Droplets vs Aerosol spread, COVID19

 

I spoke to a friend who was the Public Health Officer for Sacramento County for many years. She still consults on infectious disease and public health.

There is an important distinction between DROPLET spread and AEROSOL spread.

TB and measles are examples of AEROSOL spread. If someone coughs or sneezes in a room the particles can remain suspended in the air for long periods of time. So if you walk into the room after someone coughs or sneezes you can get the disease. This transmission requires “negative pressure” rooms in a hospital for isolation.

Corona virus and flu are different. They are spread by droplets which do not remain suspended in the air. The infected person must sneeze or cough droplets in your face or you must get the droplets from a contaminated surface (example: door knob) and then touch your face. In hospitals this requires only closing the door of the hospital room, not a negative pressure room (the negative pressure does not allow the aerosol to leave the room and it filters the room air).

The CDC originally issued guidelines for COVID19 that would imply aerosol transmission. But that was not consistent with WHO guidelines and it was not consistent with past recommendations for flu virus and other corona viruses. The rest of the world and the WHO recognized that it was droplet spread, not aerosol spread. The CDC updated its guidelines March 10 to be consistent with WHO and the rest of the world. (SO FAR IT APPEARS THAT COVID19 ACTS LIKE OTHER CORONA VIRUSES AND FLU VIRUSES WHICH ARE DROPLET SPREAD)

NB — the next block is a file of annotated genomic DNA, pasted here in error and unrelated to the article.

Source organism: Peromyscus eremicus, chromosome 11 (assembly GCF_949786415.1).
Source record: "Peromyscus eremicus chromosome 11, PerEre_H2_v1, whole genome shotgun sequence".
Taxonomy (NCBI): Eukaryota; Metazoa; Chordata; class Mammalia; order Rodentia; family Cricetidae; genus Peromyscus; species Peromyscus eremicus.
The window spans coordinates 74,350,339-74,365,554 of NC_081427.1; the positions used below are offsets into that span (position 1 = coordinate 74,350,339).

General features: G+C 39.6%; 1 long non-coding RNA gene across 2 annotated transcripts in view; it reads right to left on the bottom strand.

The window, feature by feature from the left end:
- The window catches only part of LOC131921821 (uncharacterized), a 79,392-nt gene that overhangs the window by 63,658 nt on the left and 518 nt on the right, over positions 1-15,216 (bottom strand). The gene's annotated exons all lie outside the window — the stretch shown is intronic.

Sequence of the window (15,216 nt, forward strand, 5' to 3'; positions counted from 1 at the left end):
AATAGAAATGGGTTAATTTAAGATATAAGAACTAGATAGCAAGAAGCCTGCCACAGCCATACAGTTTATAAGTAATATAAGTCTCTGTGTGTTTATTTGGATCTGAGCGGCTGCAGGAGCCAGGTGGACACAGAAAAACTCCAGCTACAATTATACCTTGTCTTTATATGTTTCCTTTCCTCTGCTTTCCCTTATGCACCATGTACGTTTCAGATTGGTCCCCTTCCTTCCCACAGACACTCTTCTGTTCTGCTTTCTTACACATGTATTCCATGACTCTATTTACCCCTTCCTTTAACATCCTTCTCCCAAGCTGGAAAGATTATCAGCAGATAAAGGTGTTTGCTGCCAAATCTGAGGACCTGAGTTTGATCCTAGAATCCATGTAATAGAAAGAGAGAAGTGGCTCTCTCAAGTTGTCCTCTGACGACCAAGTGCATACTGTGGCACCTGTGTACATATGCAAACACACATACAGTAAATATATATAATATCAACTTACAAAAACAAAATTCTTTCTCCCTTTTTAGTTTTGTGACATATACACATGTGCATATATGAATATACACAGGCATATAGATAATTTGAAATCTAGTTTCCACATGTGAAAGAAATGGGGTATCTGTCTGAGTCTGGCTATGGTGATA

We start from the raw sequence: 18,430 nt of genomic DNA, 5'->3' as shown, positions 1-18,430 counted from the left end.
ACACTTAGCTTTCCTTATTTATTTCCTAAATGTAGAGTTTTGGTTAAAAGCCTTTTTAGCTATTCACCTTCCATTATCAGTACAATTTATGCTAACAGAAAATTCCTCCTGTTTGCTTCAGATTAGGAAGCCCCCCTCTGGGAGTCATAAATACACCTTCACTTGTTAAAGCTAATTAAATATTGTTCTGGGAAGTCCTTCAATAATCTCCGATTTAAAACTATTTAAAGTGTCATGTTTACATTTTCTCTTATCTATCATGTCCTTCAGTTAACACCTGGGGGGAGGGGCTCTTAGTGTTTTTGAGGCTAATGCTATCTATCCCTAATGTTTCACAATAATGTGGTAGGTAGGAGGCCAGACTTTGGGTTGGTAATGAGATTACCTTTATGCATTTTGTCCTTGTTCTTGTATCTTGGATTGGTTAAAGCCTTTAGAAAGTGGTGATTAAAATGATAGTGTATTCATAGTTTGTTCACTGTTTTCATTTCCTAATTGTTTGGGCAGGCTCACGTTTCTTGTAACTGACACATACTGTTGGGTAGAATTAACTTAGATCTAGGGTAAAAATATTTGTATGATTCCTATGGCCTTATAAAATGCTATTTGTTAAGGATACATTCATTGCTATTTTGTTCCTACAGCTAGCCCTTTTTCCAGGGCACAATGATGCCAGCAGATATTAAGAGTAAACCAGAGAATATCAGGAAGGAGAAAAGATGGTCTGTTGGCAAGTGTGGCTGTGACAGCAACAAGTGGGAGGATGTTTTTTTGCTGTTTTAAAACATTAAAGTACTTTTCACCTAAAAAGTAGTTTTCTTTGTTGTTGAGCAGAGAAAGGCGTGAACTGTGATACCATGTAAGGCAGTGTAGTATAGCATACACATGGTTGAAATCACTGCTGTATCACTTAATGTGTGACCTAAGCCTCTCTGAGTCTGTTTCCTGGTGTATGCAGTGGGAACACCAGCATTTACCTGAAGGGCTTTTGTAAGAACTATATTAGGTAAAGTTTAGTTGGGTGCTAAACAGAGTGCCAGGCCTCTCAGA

CDC recommendations are here

So with COVID19 and the flu, surfaces like doorknobs are important. If someone is sick OR infected but not symptomatic with COVID19, the virus can be transmitted by contact with a surface like a doorknob. These surfaces can be cleaned with Clorox type cleaners which are effective against COVID19, flu, and similar viruses.

Frequent handwashing (at least 20 seconds) and keeping your hands away from your face are important.

Important: PUBLIC HEALTH RECOMMENDATIONS FOR INDIVIDUALS OVER AGE 65 AND THOSE WITH CHRONIC DISEASE INCLUDE VACCINATION FOR PNEUMOCCOUS. Contracting pneumococcal pneumonia before or after COVID19 would be very dangerous.

It is unlikely that there will be an effective COVID19 vaccine for a long time, if ever. Why? Because corona viruses MUTATE QUICKLY (LIKE THE COLD VIRUSES)

Tomorrow I will discuss the need to “flatten the curve” of COVID19 spread, which can minimize the risk that our  health care system will be not be able to care for the very sick. If we do not flatten the curve and instead allow  a high peak of infections, more people will die as a result of infection because not everyone can be treated at once. Our capacity is limited. (The number of ICU beds and ventilators is finite) The concept of “social distancing” will also be discussed.

THIS WEBSITE PROVIDES INFORMATION FOR EDUCATIONAL PURPOSES ONLY. CONSULT YOUR HEALTH CARE PROVIDER FOR MEDICAL ADVICE.

Eat clean, drink filtered water, love, laugh, exercise outdoors in a greenspace, get some morning sunlight, block the blue light before bed, engage in meaningful work, find a sense of purpose, spend time with those you love, AND sleep well tonight.

 Doctor Bob

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